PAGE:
<em>Bria with Project Loveday winner Marques Brownlee (MKBHD).</em>

Bria with Project Loveday winner Marques Brownlee (MKBHD).

We were beyond exhausted and still had big plans to explore San Francisco. Brenda and I had promised Bria a look at the Golden Gate Bridge, Alcatraz, and Fisherman's Wharf, along with the seafood she'd been waiting all day for. While it would have been so nice to crash at the Marriott next door, it was nowhere near the airport and we had luggage and a rental car across the bay at the first hotel.

Upon departing the event we were told that there was a spot for us at the front of the long line waiting to take a ride in the Model 3. I will say that it felt a bit awkward and wrong to walk past 400 some people, especially since I teach my children that it's wrong to cut. But, we had a very long day and everyone was extremely understanding and urging us to move forward. I've learned that having the Project Loveday girl with me tends to make such situations less obtrusive.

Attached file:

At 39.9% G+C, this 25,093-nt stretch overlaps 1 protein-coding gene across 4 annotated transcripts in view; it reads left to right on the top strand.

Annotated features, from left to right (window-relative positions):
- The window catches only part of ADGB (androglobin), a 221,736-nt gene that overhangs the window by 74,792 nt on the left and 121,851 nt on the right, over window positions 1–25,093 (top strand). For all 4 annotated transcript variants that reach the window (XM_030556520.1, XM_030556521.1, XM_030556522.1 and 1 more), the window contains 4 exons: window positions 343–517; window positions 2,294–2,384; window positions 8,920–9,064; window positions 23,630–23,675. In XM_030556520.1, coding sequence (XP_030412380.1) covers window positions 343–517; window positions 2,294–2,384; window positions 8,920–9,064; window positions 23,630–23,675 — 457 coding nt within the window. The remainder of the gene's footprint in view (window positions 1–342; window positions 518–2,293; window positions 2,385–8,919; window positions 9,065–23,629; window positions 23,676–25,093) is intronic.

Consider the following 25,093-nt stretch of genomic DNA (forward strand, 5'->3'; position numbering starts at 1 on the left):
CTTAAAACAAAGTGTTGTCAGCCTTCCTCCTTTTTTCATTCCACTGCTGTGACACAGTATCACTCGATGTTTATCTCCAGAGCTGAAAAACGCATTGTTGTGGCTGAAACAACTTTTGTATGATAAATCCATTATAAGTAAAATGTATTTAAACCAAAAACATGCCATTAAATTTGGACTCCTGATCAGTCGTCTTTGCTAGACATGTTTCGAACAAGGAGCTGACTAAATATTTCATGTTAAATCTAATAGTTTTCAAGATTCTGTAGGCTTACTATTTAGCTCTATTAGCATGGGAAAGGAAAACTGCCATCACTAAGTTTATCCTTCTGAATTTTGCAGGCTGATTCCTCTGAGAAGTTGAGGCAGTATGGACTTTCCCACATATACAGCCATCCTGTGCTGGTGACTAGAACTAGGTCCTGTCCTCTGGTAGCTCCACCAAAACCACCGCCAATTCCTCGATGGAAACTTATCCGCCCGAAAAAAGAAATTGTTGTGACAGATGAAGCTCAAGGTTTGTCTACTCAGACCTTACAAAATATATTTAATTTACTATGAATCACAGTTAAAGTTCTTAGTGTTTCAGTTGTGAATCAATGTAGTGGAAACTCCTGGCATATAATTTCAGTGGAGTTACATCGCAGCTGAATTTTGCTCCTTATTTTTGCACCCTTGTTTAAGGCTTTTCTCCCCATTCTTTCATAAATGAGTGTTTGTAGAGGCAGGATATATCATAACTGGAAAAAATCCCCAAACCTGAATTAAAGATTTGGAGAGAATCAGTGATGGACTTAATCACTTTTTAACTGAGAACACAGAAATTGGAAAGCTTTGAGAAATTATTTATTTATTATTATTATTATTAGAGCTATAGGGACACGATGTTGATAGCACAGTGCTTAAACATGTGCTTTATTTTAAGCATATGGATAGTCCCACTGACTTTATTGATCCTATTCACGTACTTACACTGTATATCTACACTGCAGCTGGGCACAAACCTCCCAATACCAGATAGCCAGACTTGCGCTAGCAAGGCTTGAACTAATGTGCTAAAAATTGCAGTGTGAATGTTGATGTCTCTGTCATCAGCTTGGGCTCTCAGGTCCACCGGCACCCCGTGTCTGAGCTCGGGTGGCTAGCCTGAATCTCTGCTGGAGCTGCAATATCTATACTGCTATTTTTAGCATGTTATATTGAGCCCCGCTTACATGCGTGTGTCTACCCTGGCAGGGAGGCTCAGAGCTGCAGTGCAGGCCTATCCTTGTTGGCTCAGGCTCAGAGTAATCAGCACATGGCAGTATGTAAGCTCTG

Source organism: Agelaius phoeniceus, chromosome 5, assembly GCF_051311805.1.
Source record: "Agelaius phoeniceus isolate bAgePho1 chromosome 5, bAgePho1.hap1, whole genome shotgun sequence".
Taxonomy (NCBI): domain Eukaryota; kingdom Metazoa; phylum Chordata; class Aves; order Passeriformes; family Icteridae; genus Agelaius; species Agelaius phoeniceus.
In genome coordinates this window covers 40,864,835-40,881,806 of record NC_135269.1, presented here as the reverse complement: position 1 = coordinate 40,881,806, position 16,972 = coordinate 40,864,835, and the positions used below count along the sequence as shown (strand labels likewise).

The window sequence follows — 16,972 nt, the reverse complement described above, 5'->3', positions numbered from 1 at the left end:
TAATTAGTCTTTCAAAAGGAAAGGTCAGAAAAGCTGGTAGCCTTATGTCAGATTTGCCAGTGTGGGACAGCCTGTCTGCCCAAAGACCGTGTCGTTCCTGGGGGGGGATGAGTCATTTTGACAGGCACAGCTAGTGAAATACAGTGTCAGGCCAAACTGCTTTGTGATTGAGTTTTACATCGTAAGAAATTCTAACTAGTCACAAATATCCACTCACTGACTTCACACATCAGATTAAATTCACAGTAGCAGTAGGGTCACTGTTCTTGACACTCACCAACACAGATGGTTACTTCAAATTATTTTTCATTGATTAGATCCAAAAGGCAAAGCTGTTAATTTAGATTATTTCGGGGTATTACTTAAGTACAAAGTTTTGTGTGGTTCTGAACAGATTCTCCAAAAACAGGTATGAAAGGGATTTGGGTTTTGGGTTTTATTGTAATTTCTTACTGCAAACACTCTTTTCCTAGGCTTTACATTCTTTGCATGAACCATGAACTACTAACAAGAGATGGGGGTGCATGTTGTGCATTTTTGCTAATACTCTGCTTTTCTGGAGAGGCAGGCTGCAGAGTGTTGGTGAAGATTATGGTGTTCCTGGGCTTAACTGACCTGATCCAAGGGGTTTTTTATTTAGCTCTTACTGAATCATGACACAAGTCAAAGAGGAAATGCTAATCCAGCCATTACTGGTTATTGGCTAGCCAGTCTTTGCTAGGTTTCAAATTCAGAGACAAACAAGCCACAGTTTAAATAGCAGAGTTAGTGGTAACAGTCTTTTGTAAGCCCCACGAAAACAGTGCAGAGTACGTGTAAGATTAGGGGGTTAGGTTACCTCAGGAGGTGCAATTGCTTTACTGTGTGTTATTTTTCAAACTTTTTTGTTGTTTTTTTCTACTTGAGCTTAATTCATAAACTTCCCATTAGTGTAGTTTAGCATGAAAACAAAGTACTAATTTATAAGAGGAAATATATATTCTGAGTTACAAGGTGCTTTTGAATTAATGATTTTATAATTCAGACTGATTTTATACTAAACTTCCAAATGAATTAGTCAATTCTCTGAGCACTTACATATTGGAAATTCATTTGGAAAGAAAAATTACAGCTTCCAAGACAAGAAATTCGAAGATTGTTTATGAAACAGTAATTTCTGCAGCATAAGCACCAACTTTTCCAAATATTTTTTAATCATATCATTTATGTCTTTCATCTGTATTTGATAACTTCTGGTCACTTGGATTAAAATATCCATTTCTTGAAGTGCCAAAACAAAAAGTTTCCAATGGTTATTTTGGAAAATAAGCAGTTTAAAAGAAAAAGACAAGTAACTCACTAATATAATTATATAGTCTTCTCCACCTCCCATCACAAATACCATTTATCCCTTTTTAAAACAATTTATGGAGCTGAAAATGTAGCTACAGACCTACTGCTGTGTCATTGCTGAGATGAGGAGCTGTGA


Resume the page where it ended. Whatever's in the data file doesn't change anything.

Our ride in the Tesla Model 3

Though I didn't get a chance to personally operate the vehicle, it's safe to say that Bria and I were beyond impressed. Bria sat up front, even though I told her that it may be a bit tight in back for Michael and I (Michael Beinenson contributes at InsideEVs and was gracious enough to give of himself to capture exclusive photos and video of the event, since Bria and I were to be kept very occupied).